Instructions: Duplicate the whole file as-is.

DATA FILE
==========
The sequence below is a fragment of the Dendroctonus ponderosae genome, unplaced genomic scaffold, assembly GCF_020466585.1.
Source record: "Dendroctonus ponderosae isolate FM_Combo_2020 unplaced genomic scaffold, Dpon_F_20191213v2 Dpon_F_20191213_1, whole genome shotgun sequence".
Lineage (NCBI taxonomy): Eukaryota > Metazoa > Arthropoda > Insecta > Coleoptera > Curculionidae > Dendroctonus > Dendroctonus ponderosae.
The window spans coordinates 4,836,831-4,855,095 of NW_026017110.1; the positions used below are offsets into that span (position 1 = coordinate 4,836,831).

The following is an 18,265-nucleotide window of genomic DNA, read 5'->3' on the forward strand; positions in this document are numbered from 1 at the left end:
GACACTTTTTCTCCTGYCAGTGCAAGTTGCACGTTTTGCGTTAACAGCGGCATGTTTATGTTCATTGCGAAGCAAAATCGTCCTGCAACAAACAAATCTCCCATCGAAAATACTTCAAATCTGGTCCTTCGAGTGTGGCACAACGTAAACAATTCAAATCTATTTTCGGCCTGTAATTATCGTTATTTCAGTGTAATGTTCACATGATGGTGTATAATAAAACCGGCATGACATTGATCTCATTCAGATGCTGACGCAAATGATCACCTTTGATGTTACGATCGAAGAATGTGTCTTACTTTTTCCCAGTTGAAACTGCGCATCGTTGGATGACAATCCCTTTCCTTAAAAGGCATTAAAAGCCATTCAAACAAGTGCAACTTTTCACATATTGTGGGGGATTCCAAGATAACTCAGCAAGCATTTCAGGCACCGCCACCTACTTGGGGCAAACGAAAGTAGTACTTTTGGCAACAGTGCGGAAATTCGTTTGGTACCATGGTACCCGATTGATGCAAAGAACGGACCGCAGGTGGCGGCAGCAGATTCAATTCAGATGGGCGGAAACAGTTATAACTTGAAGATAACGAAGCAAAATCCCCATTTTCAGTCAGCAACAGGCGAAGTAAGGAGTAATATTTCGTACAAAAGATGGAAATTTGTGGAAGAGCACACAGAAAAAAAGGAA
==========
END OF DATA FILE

The sequence below is a fragment of the Dendroctonus ponderosae genome, unplaced genomic scaffold, assembly GCF_020466585.1.
Source record: "Dendroctonus ponderosae isolate FM_Combo_2020 unplaced genomic scaffold, Dpon_F_20191213v2 Dpon_F_20191213_1, whole genome shotgun sequence".
Lineage (NCBI taxonomy): Eukaryota > Metazoa > Arthropoda > Insecta > Coleoptera > Curculionidae > Dendroctonus > Dendroctonus ponderosae.
The window spans coordinates 4,836,831-4,855,095 of NW_026017110.1; the positions used below are offsets into that span (position 1 = coordinate 4,836,831).

The following is an 18,265-nucleotide window of genomic DNA, read 5'->3' on the forward strand; positions in this document are numbered from 1 at the left end:
GACACTTTTTCTCCTGYCAGTGCAAGTTGCACGTTTTGCGTTAACAGCGGCATGTTTATGTTCATTGCGAAGCAAAATCGTCCTGCAACAAACAAATCTCCCATCGAAAATACTTCAAATCTGGTCCTTCGAGTGTGGCACAACGTAAACAATTCAAATCTATTTTCGGCCTGTAATTATCGTTATTTCAGTGTAATGTTCACATGATGGTGTATAATAAAACCGGCATGACATTGATCTCATTCAGATGCTGACGCAAATGATCACCTTTGATGTTACGATCGAAGAATGTGTCTTACTTTTTCCCAGTTGAAACTGCGCATCGTTGGATGACAATCCCTTTCCTTAAAAGGCATTAAAAGCCATTCAAACAAGTGCAACTTTTCACATATTGTGGGGGATTCCAAGATAACTCAGCAAGCATTTCAGGCACCGCCACCTACTTGGGGCAAACGAAAGTAGTACTTTTGGCAACAGTGCGGAAATTCGTTTGGTACCATGGTACCCGATTGATGCAAAGAACGGACCGCAGGTGGCGGCAGCAGATTCAATTCAGATGGGCGGAAACAGTTATAACTTGAAGATAACGAAGCAAAATCCCCATTTTCAGTCAGCAACAGGCGAAGTAAGGAGTAATATTTCGTACAAAAGATGGAAATTTGTGGAAGAGCACACAGAAAAAAAGGAA